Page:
To harness the fresh ideas of Generation Y, the travel sector must take steps urgently, starting with: Invest in compelling employee propositions. Companies can no longer rely on their commercial reputation and doing a “good selling job” at interview. Articulate clear company values that align to those of Generation Y. A good example is InterContinental Hotel Group’s “Winning Ways” (Do the right thing; Show we care; Aim higher; Celebrate difference; and Work better together), which communicate to any applicant that this company knows its brand is nothing without people who deliver a great experience to the customer. Design career paths with deliberate detours. Create talent strategies that encourage and facilitate mobility across geographies and functions. Move talent more quickly, but also explain expectations—with care—when someone needs to be in a role longer than two years. Actively manage the threat of boredom. Talk to the talent pool. Beyond existing social networks, companies can create an online talent community to, in essence, tag people who might be future hires. For a person who has expressed interest in a job, this is a channel to find out more about the company’s values and enter into dialogue with it. For companies, this will be an important way of “staying in touch” with new talent and keeping their level of interest high until an appropriate opening arises. If the leisure and hospitality industry fails to respond to the cultural/working preferences of Gen Y, it will fail to connect with the changing habits of its customers. But all that can turn around if the industry views Generation Y not as a hiring obstacle, but as an opportunity to transform its talent strategy.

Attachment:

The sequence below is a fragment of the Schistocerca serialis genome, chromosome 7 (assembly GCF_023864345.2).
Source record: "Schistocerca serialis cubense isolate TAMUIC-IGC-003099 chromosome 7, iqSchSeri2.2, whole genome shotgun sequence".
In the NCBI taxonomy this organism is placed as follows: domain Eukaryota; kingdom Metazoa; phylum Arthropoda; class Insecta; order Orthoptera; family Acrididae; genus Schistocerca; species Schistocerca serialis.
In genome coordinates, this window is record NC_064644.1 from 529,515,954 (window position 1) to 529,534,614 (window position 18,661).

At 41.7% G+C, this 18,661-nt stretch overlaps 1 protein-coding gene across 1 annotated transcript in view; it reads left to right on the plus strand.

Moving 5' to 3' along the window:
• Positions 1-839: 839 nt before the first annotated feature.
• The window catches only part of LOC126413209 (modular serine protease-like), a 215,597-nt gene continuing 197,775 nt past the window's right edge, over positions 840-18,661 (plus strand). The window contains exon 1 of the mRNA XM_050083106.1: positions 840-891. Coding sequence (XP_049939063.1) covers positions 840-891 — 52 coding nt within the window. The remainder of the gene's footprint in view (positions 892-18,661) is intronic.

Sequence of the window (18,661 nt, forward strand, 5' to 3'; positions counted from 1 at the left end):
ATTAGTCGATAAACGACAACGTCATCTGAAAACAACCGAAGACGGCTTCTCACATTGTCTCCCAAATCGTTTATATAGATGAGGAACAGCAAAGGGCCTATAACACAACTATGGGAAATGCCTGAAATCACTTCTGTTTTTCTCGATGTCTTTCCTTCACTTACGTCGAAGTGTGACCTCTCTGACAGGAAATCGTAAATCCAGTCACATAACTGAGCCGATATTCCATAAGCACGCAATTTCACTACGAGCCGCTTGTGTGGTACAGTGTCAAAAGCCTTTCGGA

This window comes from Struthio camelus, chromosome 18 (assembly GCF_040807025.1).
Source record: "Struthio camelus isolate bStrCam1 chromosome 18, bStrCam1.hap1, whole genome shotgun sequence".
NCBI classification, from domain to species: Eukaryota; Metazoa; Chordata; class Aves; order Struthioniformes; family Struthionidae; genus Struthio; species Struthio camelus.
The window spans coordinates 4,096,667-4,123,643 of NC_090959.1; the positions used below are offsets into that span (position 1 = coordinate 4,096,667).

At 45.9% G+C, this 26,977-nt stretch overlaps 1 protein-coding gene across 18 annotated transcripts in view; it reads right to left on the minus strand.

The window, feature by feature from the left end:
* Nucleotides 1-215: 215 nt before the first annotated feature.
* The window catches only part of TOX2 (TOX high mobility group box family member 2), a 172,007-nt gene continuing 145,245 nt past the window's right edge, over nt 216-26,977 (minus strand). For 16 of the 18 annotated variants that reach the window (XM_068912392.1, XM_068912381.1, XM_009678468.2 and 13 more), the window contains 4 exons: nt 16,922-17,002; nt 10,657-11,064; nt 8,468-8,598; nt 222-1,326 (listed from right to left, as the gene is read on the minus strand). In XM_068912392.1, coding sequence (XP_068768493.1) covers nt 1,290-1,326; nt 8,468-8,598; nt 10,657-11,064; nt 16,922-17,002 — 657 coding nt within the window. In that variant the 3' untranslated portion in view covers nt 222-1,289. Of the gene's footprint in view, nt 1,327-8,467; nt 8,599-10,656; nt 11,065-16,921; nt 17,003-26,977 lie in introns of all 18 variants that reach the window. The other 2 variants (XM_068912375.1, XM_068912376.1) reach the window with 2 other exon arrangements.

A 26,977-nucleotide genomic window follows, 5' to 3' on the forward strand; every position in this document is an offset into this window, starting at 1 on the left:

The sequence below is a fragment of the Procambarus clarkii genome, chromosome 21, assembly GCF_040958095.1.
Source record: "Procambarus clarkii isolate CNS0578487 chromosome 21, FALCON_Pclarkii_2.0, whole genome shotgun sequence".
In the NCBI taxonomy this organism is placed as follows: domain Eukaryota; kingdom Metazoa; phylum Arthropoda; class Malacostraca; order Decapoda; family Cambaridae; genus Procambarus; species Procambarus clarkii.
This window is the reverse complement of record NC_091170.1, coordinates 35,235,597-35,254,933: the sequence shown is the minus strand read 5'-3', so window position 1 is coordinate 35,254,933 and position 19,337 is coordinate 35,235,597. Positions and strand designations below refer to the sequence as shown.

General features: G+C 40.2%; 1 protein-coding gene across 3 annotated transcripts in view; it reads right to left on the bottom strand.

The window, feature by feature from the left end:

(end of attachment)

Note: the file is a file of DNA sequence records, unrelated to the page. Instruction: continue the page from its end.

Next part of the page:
James Hyde is a Senior Client Partner in Korn/Ferry International’s London office and member of the Firm’s Global Consumer Market, focusing on the Travel/Hospitality/Leisure Sector. He sits on the World Tourism Forum’s Advisory Panel. email@example.com
Erica Wilding is a Senior Associate in Korn/Ferry International’s Consumer Practice in the London Office. firstname.lastname@example.org email@example.com
About The Korn/Ferry Institute The Korn/Ferry Institute generates forward-thinking research and viewpoints that illuminate how talent advances business strategy. Since its founding in 2008, the institute has published scores of articles, studies, and books that explore global best practices in organizational leadership and human capital development.
About Korn/Ferry International Korn/Ferry International is a premier global provider of talent management solutions, with a presence throughout the Americas, Asia Pacific, Europe, the Middle East, and Africa. The firm delivers services and solutions that help clients cultivate greatness through the attraction, engagement, development, and retention of their talent. Visit www.kornferry.com for more information on Korn/Ferry International, and www.kornferryinstitute.com for thought leadership, intellectual property, and research.
4 © 2013 The Korn/Ferry Institute
Published on Sep 26, 2013
The travel, hospitality and leisure industry has had a difficult time recruiting talent from Generation Y